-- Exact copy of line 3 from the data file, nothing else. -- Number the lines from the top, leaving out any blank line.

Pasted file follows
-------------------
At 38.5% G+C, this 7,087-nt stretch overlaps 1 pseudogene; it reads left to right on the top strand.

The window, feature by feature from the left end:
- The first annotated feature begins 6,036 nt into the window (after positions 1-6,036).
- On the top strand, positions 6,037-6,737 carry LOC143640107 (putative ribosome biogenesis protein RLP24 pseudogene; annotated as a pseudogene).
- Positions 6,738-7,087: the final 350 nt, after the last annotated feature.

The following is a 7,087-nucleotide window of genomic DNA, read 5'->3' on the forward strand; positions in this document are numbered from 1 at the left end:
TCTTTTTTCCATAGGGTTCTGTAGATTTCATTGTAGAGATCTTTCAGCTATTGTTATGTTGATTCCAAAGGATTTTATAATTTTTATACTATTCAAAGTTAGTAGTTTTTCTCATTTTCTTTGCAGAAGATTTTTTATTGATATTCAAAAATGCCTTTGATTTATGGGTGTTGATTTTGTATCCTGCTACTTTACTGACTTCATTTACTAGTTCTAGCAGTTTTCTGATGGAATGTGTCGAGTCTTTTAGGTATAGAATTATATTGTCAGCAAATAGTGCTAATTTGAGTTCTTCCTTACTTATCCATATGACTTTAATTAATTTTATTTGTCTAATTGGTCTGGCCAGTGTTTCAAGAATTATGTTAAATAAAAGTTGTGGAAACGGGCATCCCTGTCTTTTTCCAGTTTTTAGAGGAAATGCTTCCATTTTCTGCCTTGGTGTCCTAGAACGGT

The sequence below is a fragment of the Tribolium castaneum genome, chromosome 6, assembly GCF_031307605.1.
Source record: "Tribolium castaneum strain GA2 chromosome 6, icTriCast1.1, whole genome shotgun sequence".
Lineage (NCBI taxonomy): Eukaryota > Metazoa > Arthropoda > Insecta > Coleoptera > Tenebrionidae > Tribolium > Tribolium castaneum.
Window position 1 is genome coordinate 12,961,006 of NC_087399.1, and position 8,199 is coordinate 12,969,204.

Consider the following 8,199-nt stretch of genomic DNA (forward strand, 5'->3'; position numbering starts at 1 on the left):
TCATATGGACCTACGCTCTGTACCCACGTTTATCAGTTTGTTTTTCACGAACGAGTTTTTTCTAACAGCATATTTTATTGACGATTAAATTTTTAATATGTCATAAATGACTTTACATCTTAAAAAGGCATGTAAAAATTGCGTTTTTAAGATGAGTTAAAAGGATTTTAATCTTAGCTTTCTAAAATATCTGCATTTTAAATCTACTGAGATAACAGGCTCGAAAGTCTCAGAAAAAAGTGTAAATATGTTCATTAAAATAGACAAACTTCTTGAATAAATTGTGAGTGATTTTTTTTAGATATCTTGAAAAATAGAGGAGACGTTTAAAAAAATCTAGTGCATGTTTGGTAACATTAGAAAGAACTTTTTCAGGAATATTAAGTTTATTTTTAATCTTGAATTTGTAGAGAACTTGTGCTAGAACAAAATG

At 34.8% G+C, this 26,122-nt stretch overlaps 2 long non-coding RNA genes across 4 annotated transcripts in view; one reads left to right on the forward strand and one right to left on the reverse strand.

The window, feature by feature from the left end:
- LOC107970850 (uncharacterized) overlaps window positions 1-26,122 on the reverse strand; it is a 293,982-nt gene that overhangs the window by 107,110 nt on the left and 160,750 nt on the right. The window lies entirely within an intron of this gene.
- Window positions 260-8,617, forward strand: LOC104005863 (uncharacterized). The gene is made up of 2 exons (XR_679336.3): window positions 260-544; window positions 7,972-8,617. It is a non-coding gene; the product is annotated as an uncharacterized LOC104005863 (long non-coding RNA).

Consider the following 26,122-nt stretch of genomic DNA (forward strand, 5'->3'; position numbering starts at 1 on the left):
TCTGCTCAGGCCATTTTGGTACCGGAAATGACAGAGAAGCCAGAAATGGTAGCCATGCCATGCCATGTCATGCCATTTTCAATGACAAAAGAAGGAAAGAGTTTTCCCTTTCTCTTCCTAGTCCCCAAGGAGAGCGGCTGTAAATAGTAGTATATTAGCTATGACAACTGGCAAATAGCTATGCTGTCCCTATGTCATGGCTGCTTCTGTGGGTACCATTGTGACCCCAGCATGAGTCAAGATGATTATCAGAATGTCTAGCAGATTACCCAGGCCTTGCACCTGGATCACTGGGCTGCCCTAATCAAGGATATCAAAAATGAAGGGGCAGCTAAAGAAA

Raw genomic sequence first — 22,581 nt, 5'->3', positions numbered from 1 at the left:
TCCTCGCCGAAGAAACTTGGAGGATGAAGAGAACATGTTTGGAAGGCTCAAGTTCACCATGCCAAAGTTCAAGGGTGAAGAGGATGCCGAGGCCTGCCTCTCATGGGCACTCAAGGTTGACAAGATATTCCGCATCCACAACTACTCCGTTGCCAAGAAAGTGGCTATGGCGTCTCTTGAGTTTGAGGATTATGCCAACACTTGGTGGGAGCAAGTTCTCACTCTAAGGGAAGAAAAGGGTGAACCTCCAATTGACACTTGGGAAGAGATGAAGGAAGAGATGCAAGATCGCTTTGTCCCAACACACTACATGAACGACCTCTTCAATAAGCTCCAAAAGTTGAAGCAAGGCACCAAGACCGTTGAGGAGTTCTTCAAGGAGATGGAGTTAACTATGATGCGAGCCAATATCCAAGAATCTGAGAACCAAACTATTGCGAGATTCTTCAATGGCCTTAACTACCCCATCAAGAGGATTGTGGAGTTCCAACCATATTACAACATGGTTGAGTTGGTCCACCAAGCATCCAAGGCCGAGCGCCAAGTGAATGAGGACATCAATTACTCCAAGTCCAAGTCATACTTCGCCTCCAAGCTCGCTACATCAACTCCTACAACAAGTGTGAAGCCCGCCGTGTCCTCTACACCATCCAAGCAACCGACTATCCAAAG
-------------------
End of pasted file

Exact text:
- The first annotated feature begins 6,036 nt into the window (after positions 1-6,036).